How widespread is the corruption at the United Nations? The multibillion-dollar Iraq Oil-for-Food (search) scandal was just the beginning.
Now the issue is becoming the scale of corruption in the U.N.'s normal operations — and which individuals and corporations are reaping the benefits of a network of bribery and conspiracy that investigators have just begun to uncover. So far, those identities are still a mystery — but perhaps not for much longer.
Last Friday, federal prosecutors in Manhattan indicted the head of the U.N.'s own budget oversight committee, a Russian named Vladimir Kuznetsov (search), on charges of laundering hundreds of thousands of dollars worth of bribes paid by companies seeking contracts with the United Nations.
Kuznetsov, who has pleaded innocent, allegedly took a cut so openly that he had part of it deposited into the United Nations' own staff credit union in New York.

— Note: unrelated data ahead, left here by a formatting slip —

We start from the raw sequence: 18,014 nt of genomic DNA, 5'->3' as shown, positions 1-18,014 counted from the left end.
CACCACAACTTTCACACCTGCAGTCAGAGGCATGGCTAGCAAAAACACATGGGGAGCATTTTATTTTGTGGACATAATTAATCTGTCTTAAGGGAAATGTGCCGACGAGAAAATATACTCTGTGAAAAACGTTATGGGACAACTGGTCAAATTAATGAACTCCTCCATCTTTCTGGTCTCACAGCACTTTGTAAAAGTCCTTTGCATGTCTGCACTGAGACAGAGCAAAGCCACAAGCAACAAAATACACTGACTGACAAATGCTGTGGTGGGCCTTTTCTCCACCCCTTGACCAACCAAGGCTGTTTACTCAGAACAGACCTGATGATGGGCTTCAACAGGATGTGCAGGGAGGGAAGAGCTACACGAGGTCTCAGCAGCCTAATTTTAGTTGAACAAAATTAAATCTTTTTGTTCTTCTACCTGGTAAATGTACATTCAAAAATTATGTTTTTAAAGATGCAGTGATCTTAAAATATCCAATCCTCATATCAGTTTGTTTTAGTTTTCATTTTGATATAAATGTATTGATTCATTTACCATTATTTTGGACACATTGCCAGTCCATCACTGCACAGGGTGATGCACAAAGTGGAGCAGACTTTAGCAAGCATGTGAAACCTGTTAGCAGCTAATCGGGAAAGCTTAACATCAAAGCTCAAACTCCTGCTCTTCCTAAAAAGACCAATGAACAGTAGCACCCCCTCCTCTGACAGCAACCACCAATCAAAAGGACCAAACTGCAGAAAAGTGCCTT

Kuznetsov's arrest is the latest twist in the scandal involving the U.N. procurement department, which was the longtime post of Alexander Yakovlev (search), another Russian U.N. official recently fingered by U.S. federal investigators.
On Aug. 8, Yakovlev pleaded guilty to federal charges of corruption, wire fraud and money laundering, after a FOX News investigation revealed his unauthorized ties with a U.N. contractor, IHC Services, and details leading to his secret offshore bank account. Federal investigators have now alleged that from 2000 on, Yakovlev did at least some of his grafting in partnership with Kuznetsov, transferring bribe money to him via the Antigua Overseas Bank in the West Indies. Allegedly the bribe money was obtained in exchange for providing inside information to companies seeking U.N. contracts.
The Yakovlev-Kuznetsov scandal joins a growing list of cases of U.N. misconduct, waste, theft and abuse. They include bribe-taking under Oil-for-Food, sexual abuse of minors by peacekeepers in West Africa, sexual and financial misconduct — including outright larceny — at U.N. offices in Geneva, and business ties between the son of Secretary-General Kofi Annan (search) and one of the Oil-for-Food inspection firms hired with Yakovlev's input, Swiss-based Cotecna Inspection (Cotecna has denied any wrongdoing).